Deeper Learning: How Eight Innovative Public Schools Are Transforming Education in the Twenty-First Century
A board member of 10,000 Degrees, Monica donates royalties from the sale of DEEPER LEARNING to the nonprofit college access and success support organization. 10,000 Degrees helps underserved students get into and through college by providing a combination of mentoring, academic and financial aid advising, and scholarships.
Studies suggest that up to half of high school dropouts leave school because their classes are boring or irrelevant to their lives and aspirations. Yet the majority of U.S. schools continue their attempts to engage some 50 million students through conventional methods such as lectures, note-taking, and rote learning, often with dismal results. In Deeper Learning, award-winning education strategist Monica Martinez and education sociologist Dennis McGrath offer a transformative framework for learning that has led to standout results in schools across the country and has the potential to support the development and success of every student.
As so many people before us have pointed out, our schools were designed be more about mass education and efficiency, focused on transmitting information and assigning letter grades to certify learning instead of on developing students as active participants and directors of their own learning. The originating idea of the comprehensive high schools was that we could take students, partition them into classrooms with learning delivered through a regimented whole class lecture by an authority figure (the teacher) guided by a rigid curriculum with students passively falling in line and accepting even the most top-down oppressive atmosphere. Simply describing the initial conception and nature of contemporary schools is enough to show how ill designed they are to prepare students for the demands of the twenty-first century. Our schools are designed to promote passive learning and rule following rather than innovation, curiosity and creativity.
Evidence backing up an education based on Deeper Learning principles continues to build.
A recent study by the American Institutes for Research (AIR) substantiates the effectiveness of DL practices on student performance. The study surveyed 1762 students drawn from 22 schools in New York and California serving low-income students and students of color that were associated with Deeper Learning Networks. These networks serve a diverse and traditionally underserved group of students. The study compared them to similar students in non-Deeper Learning schools and found that students attending DL schools benefited regardless of their background or whether they lived in an urban or suburban district attain higher standardized test scores on both state assessments and an OECD PISA-based test; are more likely to graduate from high school on time than students in comparison schools; are more likely to enroll in four-year colleges and enroll in more selective institutions; have greater opportunities for project-based learning, internships, and longer-term cumulative assessments; and report higher levels of collaboration skills, academic engagement, and motivation to learn compared to their non-DL peers.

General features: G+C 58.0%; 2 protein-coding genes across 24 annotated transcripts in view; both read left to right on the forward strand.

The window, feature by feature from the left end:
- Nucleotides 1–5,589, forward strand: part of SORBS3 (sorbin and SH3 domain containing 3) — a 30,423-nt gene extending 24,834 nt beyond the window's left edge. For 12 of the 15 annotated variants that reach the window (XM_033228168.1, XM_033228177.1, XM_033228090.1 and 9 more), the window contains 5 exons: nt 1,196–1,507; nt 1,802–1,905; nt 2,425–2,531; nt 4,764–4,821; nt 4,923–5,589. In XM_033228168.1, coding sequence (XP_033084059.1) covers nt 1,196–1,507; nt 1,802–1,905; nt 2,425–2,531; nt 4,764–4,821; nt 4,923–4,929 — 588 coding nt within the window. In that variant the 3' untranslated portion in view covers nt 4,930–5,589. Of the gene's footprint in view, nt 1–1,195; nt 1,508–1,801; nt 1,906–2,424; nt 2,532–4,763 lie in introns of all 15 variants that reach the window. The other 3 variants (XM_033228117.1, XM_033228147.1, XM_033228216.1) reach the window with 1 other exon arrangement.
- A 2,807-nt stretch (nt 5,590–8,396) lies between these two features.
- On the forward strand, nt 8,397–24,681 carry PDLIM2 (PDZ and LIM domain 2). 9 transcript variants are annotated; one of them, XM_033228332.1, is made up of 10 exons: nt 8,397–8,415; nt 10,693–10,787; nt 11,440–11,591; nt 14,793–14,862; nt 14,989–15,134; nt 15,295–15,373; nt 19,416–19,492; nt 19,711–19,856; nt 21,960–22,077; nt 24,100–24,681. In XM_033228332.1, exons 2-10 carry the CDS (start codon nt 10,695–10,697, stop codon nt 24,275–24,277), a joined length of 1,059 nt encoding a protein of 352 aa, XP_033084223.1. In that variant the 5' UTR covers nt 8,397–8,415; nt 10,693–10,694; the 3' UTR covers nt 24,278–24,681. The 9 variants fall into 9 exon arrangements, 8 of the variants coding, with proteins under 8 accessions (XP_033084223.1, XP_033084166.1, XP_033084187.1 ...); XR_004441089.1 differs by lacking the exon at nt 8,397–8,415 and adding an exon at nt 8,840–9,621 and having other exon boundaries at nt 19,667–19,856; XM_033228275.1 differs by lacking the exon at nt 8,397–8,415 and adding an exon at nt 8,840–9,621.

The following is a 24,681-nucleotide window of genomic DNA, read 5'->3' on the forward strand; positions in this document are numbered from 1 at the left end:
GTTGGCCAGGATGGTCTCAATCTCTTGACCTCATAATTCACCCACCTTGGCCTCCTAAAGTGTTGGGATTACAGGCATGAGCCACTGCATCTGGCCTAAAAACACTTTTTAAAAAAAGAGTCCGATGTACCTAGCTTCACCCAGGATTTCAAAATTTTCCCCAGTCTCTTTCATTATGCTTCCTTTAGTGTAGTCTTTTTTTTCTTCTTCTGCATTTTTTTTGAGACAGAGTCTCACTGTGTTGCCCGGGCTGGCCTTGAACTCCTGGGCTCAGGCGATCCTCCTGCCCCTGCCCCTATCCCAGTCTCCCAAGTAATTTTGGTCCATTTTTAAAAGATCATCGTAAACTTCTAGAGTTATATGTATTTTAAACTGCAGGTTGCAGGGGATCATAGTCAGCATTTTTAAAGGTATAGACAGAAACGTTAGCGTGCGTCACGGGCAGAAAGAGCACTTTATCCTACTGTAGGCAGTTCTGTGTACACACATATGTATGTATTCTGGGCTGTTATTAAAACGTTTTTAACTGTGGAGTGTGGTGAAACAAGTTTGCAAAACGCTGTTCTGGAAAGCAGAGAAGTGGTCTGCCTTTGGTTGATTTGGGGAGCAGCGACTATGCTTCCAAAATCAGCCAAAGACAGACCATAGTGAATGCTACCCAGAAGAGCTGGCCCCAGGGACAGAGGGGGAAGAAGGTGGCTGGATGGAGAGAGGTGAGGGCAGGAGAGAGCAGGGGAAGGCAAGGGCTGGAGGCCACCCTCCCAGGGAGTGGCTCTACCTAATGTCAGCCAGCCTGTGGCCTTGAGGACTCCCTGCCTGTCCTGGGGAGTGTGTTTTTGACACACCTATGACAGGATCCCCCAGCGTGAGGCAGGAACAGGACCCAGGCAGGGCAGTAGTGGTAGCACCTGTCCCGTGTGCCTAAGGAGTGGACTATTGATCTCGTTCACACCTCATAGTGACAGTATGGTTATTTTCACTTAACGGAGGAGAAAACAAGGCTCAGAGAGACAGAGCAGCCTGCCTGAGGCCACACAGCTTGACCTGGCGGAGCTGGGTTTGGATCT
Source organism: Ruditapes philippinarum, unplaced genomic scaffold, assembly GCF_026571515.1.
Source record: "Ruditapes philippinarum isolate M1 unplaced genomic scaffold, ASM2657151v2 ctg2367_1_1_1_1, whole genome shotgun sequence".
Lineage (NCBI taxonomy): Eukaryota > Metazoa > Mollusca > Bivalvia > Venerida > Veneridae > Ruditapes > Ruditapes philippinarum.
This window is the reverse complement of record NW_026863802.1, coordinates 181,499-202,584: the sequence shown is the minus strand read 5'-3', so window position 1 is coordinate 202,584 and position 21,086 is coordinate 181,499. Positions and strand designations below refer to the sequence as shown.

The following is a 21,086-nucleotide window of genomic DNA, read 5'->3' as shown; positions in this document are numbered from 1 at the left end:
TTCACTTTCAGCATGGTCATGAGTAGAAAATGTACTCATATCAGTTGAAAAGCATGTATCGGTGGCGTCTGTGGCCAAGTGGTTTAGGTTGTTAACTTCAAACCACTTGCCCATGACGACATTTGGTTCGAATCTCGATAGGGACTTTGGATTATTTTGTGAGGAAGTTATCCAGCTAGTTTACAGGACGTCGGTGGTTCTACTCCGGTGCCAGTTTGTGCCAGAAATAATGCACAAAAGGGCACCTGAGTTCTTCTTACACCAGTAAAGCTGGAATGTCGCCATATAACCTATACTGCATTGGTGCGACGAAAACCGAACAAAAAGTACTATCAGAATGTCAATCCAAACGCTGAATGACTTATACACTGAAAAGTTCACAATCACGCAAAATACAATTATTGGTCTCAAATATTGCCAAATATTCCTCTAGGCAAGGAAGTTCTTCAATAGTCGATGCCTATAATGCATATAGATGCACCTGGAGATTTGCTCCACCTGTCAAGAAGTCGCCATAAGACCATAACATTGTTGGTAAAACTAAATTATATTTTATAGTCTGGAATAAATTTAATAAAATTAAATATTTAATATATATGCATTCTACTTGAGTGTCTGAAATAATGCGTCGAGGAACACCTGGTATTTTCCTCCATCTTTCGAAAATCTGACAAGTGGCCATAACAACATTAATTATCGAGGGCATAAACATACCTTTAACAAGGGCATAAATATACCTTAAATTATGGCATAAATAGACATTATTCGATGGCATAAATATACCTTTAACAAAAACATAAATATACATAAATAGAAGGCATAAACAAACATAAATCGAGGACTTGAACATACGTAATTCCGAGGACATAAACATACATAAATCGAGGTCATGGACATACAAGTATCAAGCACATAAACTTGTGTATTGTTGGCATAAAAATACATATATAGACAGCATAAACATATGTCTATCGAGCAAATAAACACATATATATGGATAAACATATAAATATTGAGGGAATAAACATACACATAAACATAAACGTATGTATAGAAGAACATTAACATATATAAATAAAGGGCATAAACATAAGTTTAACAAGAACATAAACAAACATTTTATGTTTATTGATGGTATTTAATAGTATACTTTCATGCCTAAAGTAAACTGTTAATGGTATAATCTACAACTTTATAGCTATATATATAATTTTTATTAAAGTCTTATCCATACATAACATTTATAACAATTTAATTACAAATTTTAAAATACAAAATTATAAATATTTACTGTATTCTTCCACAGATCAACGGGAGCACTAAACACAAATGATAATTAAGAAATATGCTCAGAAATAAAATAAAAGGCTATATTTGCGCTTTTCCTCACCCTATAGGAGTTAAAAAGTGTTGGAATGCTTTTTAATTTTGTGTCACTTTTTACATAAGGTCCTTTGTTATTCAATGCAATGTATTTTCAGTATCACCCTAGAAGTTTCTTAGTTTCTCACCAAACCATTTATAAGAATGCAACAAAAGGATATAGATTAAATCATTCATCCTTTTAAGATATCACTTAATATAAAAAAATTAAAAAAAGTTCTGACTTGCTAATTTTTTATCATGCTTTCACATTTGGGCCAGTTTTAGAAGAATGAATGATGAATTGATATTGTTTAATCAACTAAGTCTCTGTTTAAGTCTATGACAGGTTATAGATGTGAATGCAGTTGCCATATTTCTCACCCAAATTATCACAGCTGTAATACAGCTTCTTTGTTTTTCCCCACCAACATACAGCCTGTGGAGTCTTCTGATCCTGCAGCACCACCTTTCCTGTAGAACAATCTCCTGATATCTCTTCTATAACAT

We went in search of schools that want students to have a valuable social experience as adolescents but most importantly, create curious and passionate learners who understand core academic content and concepts, become critical thinkers and problem solvers, effective communicators and productive collaborators who take responsibility for their own learning. What we found inspired us and far exceeded our expectations. We saw schools designed for learning that can serve as a bridge to the future of education. We discovered principals and teachers who focus all their efforts on helping students learn how to learn and who design intellectually rich and emotionally engaging learning experiences that are provided to all students. We saw schools where everything that students do matter and the barriers between school and community blur as local groups and organizations become equal partners in providing learning opportunities for students. We found students who take responsibility for their own learning and that of others, and who are self-directed, seeking opportunities for further learning in everything they do both inside and outside of the school.
The schools featured in the book are:
- MC2 STEM High School in Cleveland, Ohio
- Impact Academy of Arts & Technology, a charter high school in Hayward, California
- Science Leadership Academy, a magnet STEM high school in Philadelphia, Pennsylvania
- King Middle School and Casco Bay High School in Portland, Maine
- Rochester High School in Rochester, Indiana
- High Tech High, the flagship in a network of two elementary schools, four middle schools, and five high schools in San Diego, California
- Avalon School, a charter school serving 7th through 12th graders in St. Paul, Minnesota